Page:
A Compelling Reason to Believe

If your introduction is strong enough, a lead will care about you. Now you have to convince them that what you’re selling is also worth caring about.

Obviously, a cold email isn’t the prime avenue for a five-paragraph essay espousing the wonders of your product. Try to craft something succinct that speaks to the benefit of what you provide and contextualizes it for their personal experience.

It may help to link to an ROI calculator, or other external links about your products that can give them more to study if they’re so inclined.

Personal Details

There are several techniques to experiment with, and some will work better based on context-specific details. What’s universally true is that a compelling lead gives your reader incentive to keep reading, and that’s essential to the success of a cold email.

Like the salutation, layers of personal detail can be magnetic in terms of drawing attention. Is the list comprised of people you met during an event or conference? Grouping your CSVs in such a manner gives you more conversational fodder to sway leads toward a sale (“how many of those amazing tacos did you grab from the food truck outside the venue?”), not to mention greater insights post-campaign into which social spheres your product or service seems to motivate intrigue.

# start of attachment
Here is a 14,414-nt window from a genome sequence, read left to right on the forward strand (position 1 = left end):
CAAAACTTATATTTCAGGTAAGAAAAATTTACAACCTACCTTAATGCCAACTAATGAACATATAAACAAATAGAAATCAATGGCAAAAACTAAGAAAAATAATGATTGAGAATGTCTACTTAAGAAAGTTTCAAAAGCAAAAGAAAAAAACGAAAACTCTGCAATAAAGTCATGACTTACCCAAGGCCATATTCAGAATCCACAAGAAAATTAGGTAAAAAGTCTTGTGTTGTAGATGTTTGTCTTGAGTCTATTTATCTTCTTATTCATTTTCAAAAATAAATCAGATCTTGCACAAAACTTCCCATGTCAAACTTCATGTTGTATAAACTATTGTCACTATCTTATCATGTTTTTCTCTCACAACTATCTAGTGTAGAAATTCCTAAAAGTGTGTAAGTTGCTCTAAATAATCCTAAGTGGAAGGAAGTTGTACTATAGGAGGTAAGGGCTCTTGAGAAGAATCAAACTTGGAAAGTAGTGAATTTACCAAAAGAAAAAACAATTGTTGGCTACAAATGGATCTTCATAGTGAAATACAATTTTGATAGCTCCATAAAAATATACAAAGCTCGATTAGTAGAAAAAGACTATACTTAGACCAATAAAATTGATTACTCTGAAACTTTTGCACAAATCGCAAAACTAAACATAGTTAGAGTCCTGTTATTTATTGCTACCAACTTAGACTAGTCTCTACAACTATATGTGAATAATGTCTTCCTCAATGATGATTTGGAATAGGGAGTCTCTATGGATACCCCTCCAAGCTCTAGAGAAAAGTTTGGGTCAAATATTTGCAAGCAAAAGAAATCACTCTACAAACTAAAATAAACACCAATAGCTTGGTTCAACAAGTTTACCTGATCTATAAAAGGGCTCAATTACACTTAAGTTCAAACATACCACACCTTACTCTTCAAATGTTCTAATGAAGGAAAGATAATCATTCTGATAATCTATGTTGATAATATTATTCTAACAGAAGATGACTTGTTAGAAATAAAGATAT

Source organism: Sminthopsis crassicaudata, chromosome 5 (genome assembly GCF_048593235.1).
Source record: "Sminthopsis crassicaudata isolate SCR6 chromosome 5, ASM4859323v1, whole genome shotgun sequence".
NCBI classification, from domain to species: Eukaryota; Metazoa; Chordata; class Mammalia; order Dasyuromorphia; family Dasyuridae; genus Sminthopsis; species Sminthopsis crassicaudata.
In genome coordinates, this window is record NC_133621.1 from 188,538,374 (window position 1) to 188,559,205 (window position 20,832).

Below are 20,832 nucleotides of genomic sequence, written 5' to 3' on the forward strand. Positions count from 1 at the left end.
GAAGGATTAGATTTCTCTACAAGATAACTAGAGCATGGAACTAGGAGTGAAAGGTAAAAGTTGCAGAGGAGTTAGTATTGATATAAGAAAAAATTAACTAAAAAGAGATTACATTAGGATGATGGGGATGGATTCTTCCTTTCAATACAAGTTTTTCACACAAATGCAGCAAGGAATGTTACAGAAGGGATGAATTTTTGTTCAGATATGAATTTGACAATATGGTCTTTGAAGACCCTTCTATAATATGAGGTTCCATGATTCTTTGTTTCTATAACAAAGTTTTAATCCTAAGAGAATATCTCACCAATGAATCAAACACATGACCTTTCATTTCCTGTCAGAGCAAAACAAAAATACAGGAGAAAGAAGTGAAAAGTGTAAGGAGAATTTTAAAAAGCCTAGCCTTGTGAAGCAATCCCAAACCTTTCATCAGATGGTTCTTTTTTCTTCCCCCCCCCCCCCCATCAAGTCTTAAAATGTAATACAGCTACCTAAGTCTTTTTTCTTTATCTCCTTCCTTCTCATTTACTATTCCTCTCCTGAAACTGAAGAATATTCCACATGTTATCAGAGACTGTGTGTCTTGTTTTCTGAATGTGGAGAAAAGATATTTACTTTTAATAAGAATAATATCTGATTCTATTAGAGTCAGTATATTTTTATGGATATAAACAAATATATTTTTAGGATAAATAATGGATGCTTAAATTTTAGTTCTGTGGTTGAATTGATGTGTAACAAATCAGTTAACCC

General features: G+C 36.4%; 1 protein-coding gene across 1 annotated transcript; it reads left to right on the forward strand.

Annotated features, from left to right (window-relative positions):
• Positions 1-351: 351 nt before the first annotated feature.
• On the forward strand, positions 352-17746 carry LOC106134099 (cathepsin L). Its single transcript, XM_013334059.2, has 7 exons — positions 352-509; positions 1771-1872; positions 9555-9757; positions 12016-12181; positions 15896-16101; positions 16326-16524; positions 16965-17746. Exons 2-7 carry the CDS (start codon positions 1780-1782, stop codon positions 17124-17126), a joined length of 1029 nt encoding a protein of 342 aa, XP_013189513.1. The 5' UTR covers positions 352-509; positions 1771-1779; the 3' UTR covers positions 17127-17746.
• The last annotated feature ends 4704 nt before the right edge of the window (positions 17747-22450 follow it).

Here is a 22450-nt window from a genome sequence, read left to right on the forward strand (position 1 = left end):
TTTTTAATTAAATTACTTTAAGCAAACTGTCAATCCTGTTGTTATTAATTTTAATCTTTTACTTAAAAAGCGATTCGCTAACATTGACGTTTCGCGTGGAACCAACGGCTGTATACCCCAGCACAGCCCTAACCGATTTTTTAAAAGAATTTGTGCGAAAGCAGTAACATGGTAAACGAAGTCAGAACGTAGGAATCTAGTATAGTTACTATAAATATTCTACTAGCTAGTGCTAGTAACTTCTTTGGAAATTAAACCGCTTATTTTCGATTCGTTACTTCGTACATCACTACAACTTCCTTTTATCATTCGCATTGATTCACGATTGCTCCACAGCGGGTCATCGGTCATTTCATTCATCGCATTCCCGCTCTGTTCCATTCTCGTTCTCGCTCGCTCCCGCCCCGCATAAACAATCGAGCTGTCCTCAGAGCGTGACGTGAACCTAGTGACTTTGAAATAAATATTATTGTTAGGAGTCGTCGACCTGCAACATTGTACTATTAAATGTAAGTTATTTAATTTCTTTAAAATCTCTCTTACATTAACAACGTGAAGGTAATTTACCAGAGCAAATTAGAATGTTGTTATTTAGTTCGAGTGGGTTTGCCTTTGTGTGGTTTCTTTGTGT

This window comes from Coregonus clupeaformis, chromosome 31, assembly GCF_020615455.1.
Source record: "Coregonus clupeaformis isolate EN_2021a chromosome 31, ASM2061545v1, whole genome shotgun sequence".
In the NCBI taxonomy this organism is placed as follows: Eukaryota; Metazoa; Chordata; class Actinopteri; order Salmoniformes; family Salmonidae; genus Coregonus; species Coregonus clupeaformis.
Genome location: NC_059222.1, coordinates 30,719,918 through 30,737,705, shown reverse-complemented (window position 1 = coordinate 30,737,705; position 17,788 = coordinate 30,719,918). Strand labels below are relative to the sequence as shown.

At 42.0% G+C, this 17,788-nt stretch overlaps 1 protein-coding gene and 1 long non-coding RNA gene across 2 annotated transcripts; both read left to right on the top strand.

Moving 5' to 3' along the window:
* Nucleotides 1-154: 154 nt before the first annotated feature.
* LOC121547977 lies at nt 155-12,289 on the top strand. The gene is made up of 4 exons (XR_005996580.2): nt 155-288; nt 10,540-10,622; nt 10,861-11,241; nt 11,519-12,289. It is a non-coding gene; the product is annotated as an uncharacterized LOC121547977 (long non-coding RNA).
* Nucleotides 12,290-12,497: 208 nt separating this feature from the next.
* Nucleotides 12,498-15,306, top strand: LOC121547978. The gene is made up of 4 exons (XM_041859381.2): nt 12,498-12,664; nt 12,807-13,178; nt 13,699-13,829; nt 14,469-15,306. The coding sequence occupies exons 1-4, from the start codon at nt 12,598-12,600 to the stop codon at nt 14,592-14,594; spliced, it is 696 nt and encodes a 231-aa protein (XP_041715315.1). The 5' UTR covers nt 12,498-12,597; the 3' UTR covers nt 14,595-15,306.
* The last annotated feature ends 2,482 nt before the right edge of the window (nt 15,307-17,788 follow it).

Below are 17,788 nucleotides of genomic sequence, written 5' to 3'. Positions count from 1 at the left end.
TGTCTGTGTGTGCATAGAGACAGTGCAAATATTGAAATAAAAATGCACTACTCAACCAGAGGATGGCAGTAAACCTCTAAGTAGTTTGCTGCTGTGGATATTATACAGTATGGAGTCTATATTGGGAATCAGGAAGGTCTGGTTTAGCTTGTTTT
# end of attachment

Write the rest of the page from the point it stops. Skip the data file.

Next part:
Dictate the Rhythm of Conversation

Because most successful businesses AI assistants typically handle logistics to accomplish a vertical task, you can progress the conversation into more thoughtful, and ultimately more fruitful territory.

The more personal details you establish, the firmer your rapport will become, which makes bridging toward a sale easier.

Keep in mind: though an AI assistant may be taking over a logistical part of the conversation, that doesn’t let you off the hook from doing your part. You can circle back with a relevant article, an interesting new insight or even a quick update to keep things interesting.

Overall, an AI like ours makes setting up meetings with leads over cold emails dramatically easier, but if you want to convert, do your part to remind them the power of humanity.

Dennis Mortensen is the CEO and co-founder of An expert in leveraging data to solve enterprise use cases and a serial entrepreneur who’s successfully exited several companies on that theme, Dennis speaks frequently around the world about AI and the future of work.